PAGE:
November 4, 2014
by Sam Whiting
Round and round go 2,000 visitors a day at Coit Tower, marveling at the first-floor murals and walking by a double door that leads to the murals no one ever sees.
These are the unknown upstairs wall paintings that start with a panorama of Powell Street, climbing the hill as the viewer climbs the steps, and end with a bright painting of domestic life that gets its own little room to wrap around.
“The second-floor murals have been largely closed off to the public,” says Jon Golinger of Protect Coit Tower, an advocacy group. “Most San Franciscans and most visitors don’t even know they are there.”
For most of the 80-year history of the murals, the second floor has been kept secret because the stairway is narrow and the viewing space is extremely tight. The first floor has the rotunda to handle the crowds. The second floor is only as wide as the tower itself, and the seven murals are mostly pressed together at the landing.
The unifying theme is recreation, as opposed to the first-floor theme, which is industry and commerce, depicted by people grim with purpose, trying to make their way amid the struggle and strife of the Great Depression.
Because all 27 Coit Tower murals were painted at the same time, in 1934, they presumably were meant to be seen as a whole. Now that all the murals have undergone the most intensive restoration in their history, an effort is being made to get people up there, but only in groups of four to eight, and only as part of a docent tour.
This can be done either through City Guides, which offers free tours of all the murals on Wednesdays or Saturdays, or through the vendor, Coit Tower Tours, which includes a docent tour of all the murals, for $7 a person. The second-floor tour takes about 15 minutes, which is too short for Golinger.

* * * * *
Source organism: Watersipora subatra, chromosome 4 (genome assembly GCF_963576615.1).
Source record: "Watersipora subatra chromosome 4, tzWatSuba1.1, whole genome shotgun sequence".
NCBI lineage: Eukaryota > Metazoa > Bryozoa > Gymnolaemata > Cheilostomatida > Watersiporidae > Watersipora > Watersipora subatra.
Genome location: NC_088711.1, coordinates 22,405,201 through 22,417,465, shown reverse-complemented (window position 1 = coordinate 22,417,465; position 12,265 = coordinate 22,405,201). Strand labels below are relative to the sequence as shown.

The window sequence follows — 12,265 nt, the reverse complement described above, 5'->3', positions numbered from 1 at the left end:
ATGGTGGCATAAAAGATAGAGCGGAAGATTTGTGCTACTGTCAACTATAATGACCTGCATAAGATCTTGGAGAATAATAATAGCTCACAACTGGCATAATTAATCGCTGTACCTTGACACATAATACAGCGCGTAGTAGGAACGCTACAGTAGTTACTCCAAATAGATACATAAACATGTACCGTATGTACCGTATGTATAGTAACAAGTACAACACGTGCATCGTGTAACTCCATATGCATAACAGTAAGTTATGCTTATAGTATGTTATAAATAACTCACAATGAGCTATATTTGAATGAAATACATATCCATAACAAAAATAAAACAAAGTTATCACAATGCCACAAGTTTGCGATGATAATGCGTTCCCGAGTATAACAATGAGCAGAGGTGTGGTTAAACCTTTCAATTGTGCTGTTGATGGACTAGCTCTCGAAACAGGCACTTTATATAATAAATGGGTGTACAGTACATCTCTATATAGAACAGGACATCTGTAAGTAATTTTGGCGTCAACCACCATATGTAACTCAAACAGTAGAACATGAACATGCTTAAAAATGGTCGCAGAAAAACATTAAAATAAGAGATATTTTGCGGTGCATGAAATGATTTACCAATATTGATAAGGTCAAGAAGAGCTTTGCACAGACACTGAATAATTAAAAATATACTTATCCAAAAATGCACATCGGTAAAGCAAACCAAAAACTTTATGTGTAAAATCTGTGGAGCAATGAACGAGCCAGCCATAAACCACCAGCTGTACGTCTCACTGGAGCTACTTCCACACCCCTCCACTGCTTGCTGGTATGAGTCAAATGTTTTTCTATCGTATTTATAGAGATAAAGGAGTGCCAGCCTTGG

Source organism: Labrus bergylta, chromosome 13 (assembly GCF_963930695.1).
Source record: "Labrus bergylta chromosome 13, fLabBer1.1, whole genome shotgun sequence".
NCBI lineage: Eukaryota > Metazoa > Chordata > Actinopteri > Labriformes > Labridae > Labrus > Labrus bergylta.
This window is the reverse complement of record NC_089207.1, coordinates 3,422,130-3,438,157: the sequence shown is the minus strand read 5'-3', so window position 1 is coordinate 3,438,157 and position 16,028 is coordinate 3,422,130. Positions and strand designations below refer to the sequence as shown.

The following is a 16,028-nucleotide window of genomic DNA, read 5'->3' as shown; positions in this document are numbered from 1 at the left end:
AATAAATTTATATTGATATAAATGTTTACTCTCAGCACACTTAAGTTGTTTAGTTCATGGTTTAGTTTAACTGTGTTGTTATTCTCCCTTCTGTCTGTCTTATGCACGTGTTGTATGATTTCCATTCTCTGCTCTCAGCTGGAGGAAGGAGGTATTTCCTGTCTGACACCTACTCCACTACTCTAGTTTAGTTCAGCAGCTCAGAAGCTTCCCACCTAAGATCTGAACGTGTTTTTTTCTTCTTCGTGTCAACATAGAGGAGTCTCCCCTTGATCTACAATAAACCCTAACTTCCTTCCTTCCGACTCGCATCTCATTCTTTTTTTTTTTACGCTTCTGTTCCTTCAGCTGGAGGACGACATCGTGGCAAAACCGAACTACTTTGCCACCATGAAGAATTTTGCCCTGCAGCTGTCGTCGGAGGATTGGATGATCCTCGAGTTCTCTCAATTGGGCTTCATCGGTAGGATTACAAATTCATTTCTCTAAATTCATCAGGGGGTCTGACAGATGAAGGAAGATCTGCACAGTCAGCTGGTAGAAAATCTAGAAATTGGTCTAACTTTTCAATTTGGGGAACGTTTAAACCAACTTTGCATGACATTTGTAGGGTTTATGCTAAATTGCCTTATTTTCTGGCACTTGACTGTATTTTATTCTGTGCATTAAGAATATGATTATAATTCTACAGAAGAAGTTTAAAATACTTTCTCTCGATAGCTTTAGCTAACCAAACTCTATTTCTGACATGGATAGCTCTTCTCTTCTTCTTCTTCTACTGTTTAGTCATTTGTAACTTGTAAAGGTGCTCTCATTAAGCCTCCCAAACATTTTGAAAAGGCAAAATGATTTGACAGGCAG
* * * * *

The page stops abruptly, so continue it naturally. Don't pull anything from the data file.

“I’ve been up here for at least an hour at a time,” he says. “Every time you look at the murals you find something new.”
Studied up close
They can only be studied up close, which has a sudden impact when the double door opens to “Powell Street,” by Lucien Labaudt. The mural runs up both sides of the stairway, like both sides of the street, and as you climb the stairs, people climb Powell alongside the cable car.
“The stairway mural is superb; it is one of the all-time best within the tower,” says Anne Rosenthal, an arts conservator who led the restoration of the murals, a yearlong $500,000 project overseen by the San Francisco Arts Commission, guardian of the tower murals.
At the top of the stairs are two murals that bump into each other. One is “Sports” by Edward Takeo Terada, and the other is “Collegiate Sports” by Parker Hall, which includes a Big Game picture above and around the exit.
“I love that portion,” says Rosenthal. “It is very creative the way that center is straddled over the stairway.”
The marquee mural is “Home Life,’ by Jane Berlandina, a French artist married to Henry Howard, one of the architects for the tower. “Home Life” is the only mural at Coit that is a tempera painting, with egg yolk mixed into the pigment, and it is the only mural at Coit that had never been restored.
It took two conservators three weeks to fix the scratches and divots before it was dry-cleaned like the others.
“When I came into this room three years ago, it had the worst damage of them all,” Golinger says. “It had chips and gashes. Now every visitor I see walk into this room goes 'wowm’ and their eyes pop open.”
The room is flooded with natural light that brings up the yellows and reds. Berlandina also did sets for the San Francisco Opera, and this little room is a set of its own, with curtains drawn over the doorways.
Surrounding the viewer are a mom rolling out piecrust with her daughters, people in formal wear dancing to a piano/guitar duo, adults playing cards at a table, and a dad reading the newspaper in an easy chair.
“This mural really jumps out,” says Golinger, an attorney who lives in North Beach. “It’s a much more upbeat version of life in 1934. It seems almost as if all is well in the world.”
If you are up there at the right time, you can see staff coming out a door, beneath Ben Cunningham’s “Outdoor Life.” This is something else as unknown as the second-floor murals: the long-rumored Coit Tower caretaker’s apartment, now converted to an office.
Sam Whiting is a San Francisco Chronicle staff writer. E-mail: email@example.com
Coit Tower Tours
For details: www.coittowertours.com or www.sfcityguides.org
To watch a short video: www.sfgate.com/entertainment/item/Coit-Tower-Murals-video-34660.php
To view a gallery of images: http://bit.ly/1qmArUT